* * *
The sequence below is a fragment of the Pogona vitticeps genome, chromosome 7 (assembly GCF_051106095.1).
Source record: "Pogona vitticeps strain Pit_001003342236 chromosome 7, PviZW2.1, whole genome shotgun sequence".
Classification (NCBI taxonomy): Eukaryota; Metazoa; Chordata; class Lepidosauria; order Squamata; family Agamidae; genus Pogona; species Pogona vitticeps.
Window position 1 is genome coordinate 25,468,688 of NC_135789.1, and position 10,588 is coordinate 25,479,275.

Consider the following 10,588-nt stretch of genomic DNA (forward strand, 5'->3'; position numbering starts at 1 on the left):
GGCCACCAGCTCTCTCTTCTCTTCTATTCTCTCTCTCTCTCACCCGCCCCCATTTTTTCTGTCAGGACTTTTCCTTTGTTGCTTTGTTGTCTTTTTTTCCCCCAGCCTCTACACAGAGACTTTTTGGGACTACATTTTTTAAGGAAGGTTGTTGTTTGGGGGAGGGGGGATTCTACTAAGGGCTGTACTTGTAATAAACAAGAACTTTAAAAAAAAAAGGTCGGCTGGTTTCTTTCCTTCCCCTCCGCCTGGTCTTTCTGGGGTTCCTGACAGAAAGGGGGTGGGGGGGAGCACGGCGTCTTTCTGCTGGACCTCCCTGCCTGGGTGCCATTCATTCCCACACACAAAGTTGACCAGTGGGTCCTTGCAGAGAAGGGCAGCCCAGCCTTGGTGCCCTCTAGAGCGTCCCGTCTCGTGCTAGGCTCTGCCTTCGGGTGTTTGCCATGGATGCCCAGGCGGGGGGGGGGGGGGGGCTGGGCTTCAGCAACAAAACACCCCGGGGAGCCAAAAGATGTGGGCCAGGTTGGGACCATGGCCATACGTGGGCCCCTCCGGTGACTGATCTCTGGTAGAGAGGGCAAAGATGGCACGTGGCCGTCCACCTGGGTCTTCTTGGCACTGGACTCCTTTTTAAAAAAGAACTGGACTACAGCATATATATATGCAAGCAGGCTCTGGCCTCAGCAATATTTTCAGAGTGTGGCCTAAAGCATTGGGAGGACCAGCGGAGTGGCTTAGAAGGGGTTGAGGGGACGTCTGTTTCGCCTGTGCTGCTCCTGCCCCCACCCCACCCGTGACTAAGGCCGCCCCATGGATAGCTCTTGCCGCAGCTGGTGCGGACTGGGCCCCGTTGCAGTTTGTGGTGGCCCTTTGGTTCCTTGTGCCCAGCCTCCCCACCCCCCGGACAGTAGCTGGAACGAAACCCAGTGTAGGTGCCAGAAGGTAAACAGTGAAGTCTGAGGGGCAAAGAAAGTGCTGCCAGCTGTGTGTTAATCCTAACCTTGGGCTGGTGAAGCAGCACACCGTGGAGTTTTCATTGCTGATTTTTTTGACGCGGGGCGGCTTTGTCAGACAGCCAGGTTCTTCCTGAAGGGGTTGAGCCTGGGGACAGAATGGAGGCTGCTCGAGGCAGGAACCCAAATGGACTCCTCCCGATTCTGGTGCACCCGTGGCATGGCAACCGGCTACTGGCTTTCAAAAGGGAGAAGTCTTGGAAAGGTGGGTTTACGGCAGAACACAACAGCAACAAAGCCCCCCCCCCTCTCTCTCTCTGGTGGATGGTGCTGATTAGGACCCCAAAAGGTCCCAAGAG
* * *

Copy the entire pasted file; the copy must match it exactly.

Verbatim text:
The sequence below is a fragment of the Pogona vitticeps genome, chromosome 7 (assembly GCF_051106095.1).
Source record: "Pogona vitticeps strain Pit_001003342236 chromosome 7, PviZW2.1, whole genome shotgun sequence".
Classification (NCBI taxonomy): Eukaryota; Metazoa; Chordata; class Lepidosauria; order Squamata; family Agamidae; genus Pogona; species Pogona vitticeps.
Window position 1 is genome coordinate 25,468,688 of NC_135789.1, and position 10,588 is coordinate 25,479,275.

Consider the following 10,588-nt stretch of genomic DNA (forward strand, 5'->3'; position numbering starts at 1 on the left):
GGCCACCAGCTCTCTCTTCTCTTCTATTCTCTCTCTCTCTCACCCGCCCCCATTTTTTCTGTCAGGACTTTTCCTTTGTTGCTTTGTTGTCTTTTTTTCCCCCAGCCTCTACACAGAGACTTTTTGGGACTACATTTTTTAAGGAAGGTTGTTGTTTGGGGGAGGGGGGATTCTACTAAGGGCTGTACTTGTAATAAACAAGAACTTTAAAAAAAAAAGGTCGGCTGGTTTCTTTCCTTCCCCTCCGCCTGGTCTTTCTGGGGTTCCTGACAGAAAGGGGGTGGGGGGGAGCACGGCGTCTTTCTGCTGGACCTCCCTGCCTGGGTGCCATTCATTCCCACACACAAAGTTGACCAGTGGGTCCTTGCAGAGAAGGGCAGCCCAGCCTTGGTGCCCTCTAGAGCGTCCCGTCTCGTGCTAGGCTCTGCCTTCGGGTGTTTGCCATGGATGCCCAGGCGGGGGGGGGGGGGGGGCTGGGCTTCAGCAACAAAACACCCCGGGGAGCCAAAAGATGTGGGCCAGGTTGGGACCATGGCCATACGTGGGCCCCTCCGGTGACTGATCTCTGGTAGAGAGGGCAAAGATGGCACGTGGCCGTCCACCTGGGTCTTCTTGGCACTGGACTCCTTTTTAAAAAAGAACTGGACTACAGCATATATATATGCAAGCAGGCTCTGGCCTCAGCAATATTTTCAGAGTGTGGCCTAAAGCATTGGGAGGACCAGCGGAGTGGCTTAGAAGGGGTTGAGGGGACGTCTGTTTCGCCTGTGCTGCTCCTGCCCCCACCCCACCCGTGACTAAGGCCGCCCCATGGATAGCTCTTGCCGCAGCTGGTGCGGACTGGGCCCCGTTGCAGTTTGTGGTGGCCCTTTGGTTCCTTGTGCCCAGCCTCCCCACCCCCCGGACAGTAGCTGGAACGAAACCCAGTGTAGGTGCCAGAAGGTAAACAGTGAAGTCTGAGGGGCAAAGAAAGTGCTGCCAGCTGTGTGTTAATCCTAACCTTGGGCTGGTGAAGCAGCACACCGTGGAGTTTTCATTGCTGATTTTTTTGACGCGGGGCGGCTTTGTCAGACAGCCAGGTTCTTCCTGAAGGGGTTGAGCCTGGGGACAGAATGGAGGCTGCTCGAGGCAGGAACCCAAATGGACTCCTCCCGATTCTGGTGCACCCGTGGCATGGCAACCGGCTACTGGCTTTCAAAAGGGAGAAGTCTTGGAAAGGTGGGTTTACGGCAGAACACAACAGCAACAAAGCCCCCCCCCCTCTCTCTCTCTGGTGGATGGTGCTGATTAGGACCCCAAAAGGTCCCAAGAG